Addressed to “all people of goodwill,”[9] Laudato si’, appeals for “a new dialogue about how we are shaping the future of our planet” and argues that “We need a conversation which includes everyone, since the environmental challenge we are undergoing, and its human roots, concern and affect us all.”[10]  Like Evangelii gaudium, Laudato si’ offers novel content to consider in reflecting on the meaning of Catholic identity for colleges and universities.  Both documents can be characterized by a sense of urgency and inclusion, by the imperative to “go forth,”[11] to encounter and engage others in innovative manners, adapting the Church’s “customs, ways of doing things, times and schedules, language and structures” so that they are most effectively “channeled for the evangelization of today’s world.”[12]  These insights and emphases have rightly begun to alter the way Catholic identity is understood, offering new directions for understanding the Church’s mission in the modern world.  Just as the Church continues to reflect on and refine its mission, so too ought Catholic colleges and universities. 

Importance of Mission

All accredited colleges or universities in the United States have a written mission statement that articulates the general purpose, core values, and guiding principles of the institution.  Numerous scholars have documented the importance of clearly articulated mission statements to long-term institutional success.  Geiger, for example, chronicled the history of several institutions in the United States that have endured for more than two centuries and discovered that the relative success of a college or university is associated with a few key factors – including a clear understanding of mission which emanates from the historical and societal traditions of its founders.[13]  Likewise, Keller identified the linkage of mission to institutional decision making as critical to the long-term health and vitality of the college or university.[14] Hendrickson, Lane, Harris & Dorman[15] as well as Maurrasse[16] have also identified alignment with mission as a prerequisite of any successful institution of higher learning.  For the purposes of this article, a mission statement is defined as a broad, overarching educational philosophy that identifies the institution’s purpose and core values.  In many ways, mission statements are timeless, expressions capable of guiding an institution over many years.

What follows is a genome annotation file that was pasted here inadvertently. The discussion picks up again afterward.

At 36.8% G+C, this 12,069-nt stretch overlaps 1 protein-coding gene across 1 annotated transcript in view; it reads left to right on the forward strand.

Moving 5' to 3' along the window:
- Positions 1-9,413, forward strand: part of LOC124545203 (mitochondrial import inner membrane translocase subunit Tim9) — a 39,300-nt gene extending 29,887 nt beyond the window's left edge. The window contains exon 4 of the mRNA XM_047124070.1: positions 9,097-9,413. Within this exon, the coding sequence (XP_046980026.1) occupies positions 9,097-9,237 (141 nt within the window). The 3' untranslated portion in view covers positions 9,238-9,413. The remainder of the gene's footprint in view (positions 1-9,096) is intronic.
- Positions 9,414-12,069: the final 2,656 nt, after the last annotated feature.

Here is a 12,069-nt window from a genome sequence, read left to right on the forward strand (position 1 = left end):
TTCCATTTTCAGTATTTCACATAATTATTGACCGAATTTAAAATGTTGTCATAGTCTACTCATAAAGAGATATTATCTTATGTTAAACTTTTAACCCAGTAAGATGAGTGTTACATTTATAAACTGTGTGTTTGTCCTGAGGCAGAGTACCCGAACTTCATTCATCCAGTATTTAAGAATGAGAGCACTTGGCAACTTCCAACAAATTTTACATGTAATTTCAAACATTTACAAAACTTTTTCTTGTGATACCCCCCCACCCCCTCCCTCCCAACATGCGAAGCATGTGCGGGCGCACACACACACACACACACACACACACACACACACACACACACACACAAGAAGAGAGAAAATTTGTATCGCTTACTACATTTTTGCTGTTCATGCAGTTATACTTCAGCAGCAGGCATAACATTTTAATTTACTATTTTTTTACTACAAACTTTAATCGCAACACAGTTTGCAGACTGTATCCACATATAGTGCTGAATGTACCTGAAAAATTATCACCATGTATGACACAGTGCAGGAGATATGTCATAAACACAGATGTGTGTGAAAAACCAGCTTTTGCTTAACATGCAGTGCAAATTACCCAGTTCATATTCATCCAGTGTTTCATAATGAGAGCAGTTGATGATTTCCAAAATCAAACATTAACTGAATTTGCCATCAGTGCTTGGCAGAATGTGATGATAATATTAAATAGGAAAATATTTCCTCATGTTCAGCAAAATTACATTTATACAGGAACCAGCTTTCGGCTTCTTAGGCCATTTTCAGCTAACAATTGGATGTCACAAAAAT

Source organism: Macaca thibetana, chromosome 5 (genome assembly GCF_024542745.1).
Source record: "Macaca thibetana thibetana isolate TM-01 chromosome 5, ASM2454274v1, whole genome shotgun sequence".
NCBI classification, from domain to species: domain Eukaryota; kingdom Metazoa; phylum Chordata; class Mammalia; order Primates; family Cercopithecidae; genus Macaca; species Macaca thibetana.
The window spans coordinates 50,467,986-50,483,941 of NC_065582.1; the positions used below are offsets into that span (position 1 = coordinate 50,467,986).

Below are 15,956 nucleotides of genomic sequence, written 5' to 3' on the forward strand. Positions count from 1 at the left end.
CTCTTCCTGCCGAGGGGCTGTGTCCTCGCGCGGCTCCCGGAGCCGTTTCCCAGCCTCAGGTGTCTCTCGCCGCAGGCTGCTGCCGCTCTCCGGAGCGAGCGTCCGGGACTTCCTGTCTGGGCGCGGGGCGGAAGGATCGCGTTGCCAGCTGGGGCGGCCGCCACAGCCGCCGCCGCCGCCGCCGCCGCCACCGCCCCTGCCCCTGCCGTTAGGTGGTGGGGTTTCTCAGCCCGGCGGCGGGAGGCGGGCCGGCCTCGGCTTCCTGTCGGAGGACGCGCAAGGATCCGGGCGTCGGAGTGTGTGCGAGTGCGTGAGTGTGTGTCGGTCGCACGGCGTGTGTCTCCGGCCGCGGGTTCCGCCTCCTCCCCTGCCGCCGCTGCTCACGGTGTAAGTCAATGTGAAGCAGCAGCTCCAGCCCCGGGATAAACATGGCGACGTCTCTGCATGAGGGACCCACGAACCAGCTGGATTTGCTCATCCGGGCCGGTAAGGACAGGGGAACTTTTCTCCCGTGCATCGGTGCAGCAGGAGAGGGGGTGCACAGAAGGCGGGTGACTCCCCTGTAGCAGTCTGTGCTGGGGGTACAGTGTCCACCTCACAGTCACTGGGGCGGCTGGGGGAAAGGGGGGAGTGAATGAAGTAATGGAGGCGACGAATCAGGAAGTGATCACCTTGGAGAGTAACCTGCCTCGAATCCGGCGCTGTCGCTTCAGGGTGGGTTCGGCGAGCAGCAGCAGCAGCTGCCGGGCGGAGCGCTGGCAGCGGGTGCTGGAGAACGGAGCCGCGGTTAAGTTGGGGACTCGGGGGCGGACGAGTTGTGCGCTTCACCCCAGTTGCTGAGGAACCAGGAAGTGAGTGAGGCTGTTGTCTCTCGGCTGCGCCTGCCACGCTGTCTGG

In Catholic higher education, the mission of an institution typically includes specific elements that flow directly from a founding order or charism.  As powerful as the alignment between a founding order or charism and an institution’s mission can be, too often there is a lack of sustained dialogue about the application of that mission to contemporary Catholic thought and practice.  Regrettably, this discussion too often erupts only as a result of controversy or crisis.  An alternative way of fostering an ongoing dialogue and promoting alignment between mission and decision making is by periodically leading a comprehensive and inclusive dialogue about the institution’s future.  While an assessment of mission is required of any college or university seeking to affirm its accreditation status, we believe that those processes are typically focused on a reaffirmation of past thinking rather than a deeper dialogue about the current and future meaning of institution’s Catholic identity.